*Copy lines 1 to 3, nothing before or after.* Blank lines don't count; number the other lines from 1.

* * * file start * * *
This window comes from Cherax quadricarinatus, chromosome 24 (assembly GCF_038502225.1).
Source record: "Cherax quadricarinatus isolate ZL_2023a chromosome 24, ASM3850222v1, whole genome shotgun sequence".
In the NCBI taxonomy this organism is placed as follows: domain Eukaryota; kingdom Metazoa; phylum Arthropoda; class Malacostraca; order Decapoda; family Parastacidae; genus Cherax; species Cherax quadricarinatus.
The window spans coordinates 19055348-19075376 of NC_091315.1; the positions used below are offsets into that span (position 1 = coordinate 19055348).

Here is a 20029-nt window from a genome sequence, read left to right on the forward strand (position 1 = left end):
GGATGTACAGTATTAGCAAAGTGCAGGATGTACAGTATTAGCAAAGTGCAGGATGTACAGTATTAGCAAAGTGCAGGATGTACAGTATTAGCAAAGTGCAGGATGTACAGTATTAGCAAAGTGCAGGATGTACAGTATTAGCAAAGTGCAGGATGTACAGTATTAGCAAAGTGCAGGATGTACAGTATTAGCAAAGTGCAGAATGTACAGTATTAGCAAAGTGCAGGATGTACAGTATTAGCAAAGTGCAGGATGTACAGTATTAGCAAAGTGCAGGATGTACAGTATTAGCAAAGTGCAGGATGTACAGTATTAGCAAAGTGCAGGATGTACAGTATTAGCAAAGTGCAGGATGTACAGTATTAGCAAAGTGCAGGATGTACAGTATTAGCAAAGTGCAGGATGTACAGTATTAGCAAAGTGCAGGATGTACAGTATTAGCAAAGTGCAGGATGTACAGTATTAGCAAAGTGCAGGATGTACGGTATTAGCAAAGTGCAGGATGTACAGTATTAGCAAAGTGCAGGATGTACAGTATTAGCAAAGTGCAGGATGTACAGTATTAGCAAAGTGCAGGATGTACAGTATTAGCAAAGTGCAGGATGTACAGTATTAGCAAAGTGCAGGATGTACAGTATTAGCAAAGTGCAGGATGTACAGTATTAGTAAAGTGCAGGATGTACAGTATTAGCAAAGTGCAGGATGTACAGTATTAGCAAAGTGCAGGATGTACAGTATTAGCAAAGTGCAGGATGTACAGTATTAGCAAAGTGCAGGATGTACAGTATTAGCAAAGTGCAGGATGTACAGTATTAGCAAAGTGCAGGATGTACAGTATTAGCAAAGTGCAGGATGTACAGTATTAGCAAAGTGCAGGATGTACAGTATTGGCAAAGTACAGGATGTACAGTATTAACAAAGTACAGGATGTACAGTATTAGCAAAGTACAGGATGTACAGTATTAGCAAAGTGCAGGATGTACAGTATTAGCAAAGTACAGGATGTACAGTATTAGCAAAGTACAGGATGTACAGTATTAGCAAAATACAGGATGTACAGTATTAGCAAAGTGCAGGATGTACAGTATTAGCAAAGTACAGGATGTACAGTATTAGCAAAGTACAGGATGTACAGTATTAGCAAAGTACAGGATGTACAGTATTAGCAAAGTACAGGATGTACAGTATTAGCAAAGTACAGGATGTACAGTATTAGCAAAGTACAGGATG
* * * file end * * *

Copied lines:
This window comes from Cherax quadricarinatus, chromosome 24 (assembly GCF_038502225.1).
Source record: "Cherax quadricarinatus isolate ZL_2023a chromosome 24, ASM3850222v1, whole genome shotgun sequence".
In the NCBI taxonomy this organism is placed as follows: domain Eukaryota; kingdom Metazoa; phylum Arthropoda; class Malacostraca; order Decapoda; family Parastacidae; genus Cherax; species Cherax quadricarinatus.